Shares of MongoDB (MDB -0.64%), Twilio (TWLO 2.66%), and DocuSign (DOCU 4.83%) were up strongly on Monday. Each stock was up between 6% and 9% in early trading, before settling back into a 3.4%, 3.1%, and 4.7% gain, respectively, as of 1:18 p.m. ET.
Many software-as-a-service (SaaS) stocks rose this morning, likely due to two things: a new Federal Reserve survey indicated inflation expectations may be easing, and solid results from another SaaS peer seemed to light a fire under the sector in Monday trading. These two positives were enough to overcome news of a data breach in Twilio's operations.
On Monday morning, the aptly named software company Monday.com posted strong-second quarter results, with revenue up 75%, handily beating analyst expectations, while also raising its full-year guidance. Its stock was up roughly 20%, likely bolstering sentiment for the entire SaaS sector.
Many software names have been beaten down severely over the past nine months amid the dual threats of higher interest rates and a potential growth slowdown. So to see demand for software remaining intact even while other sectors are softening was encouraging.
Perhaps more importantly, there was also some encouraging data on the inflation front. High-growth yet profitless tech stocks have been rather sensitive to inflation numbers this year, as higher inflation implies higher interest rates, which decreases the intrinsic value of cash flows further out in the future.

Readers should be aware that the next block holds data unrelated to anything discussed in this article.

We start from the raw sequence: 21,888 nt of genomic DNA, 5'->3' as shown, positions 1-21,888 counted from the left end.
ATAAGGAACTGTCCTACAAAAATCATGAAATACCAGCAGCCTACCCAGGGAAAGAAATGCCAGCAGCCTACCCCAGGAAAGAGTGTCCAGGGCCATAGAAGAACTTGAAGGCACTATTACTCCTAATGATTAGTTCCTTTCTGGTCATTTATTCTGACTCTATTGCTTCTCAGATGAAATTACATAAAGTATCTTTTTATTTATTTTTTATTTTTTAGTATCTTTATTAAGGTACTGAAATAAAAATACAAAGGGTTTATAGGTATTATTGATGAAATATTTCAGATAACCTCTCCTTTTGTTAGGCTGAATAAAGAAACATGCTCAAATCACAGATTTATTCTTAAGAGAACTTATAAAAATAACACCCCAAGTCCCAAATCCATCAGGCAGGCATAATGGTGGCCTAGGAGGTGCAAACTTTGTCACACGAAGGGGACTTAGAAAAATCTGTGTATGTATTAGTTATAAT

On Monday, a New York Federal Reserve survey of consumer expectations revealed inflation expectations significantly declined in July relative to June. Consumers now expect 6.2% inflation over the next year and 3.2% over the next three years; that compares with 6.8% and 3.6%, respectively, in June. Remember, since 6.2% inflation would be in the first year, that actually means the 3.2% three-year expectation implies even lower inflation than that for years two and three.
Why are inflation expectations important, as opposed to actual figures? Because expectations of high inflation can actually lead to higher inflation. If employers and workers operate with the mindset of higher inflation, workers will demand more wage increases, which could lead businesses to continue raising prices in what is known as a wage-price spiral. To see expectations coming down was a good thing for these three software stocks.
Unfortunately, Twilio shareholders also received some bad news today at the company level, as management announced in a blog post its IT systems had been breached. A malicious hacker gained unauthorized access to some of Twilio's customers' information, after tricking several Twilio employees into typing in their login credentials to a text alert that looked like it had come from Twilio's IT department, asking them to change their passwords.
Fortunately or unfortunately, the news doesn't seem to be affecting Twilio's stock that much today, as these types of breaches are becoming all too common across corporate America. Aside from the data breach, Twilio may also be bouncing less than the others due to last week's earnings report, in which management issued lighter-than-expected forward guidance.
Today's rally faded a bit as the news wasn't universally good. Although Monday.com's results trounced expectations, another prominent software leader, Palantir Technologies, delivered lighter-than-expected guidance on its own earnings release, although its reported quarter's revenue did slightly beat expectations.
Moreover, there is more inflation data due out later this week, with the closely watched July consumer price index due out Wednesday morning and the producer price index due out Thursday. Both numbers are expected to show a deceleration from June, given the recent decline in fuel prices; however, with last week's red-hot jobs numbers showing resilience in the economy, it's possible inflation figures could surprise to the upside off of lowered expectations.
While today's action was encouraging, high-growth software stocks are by no means out of the woods just yet.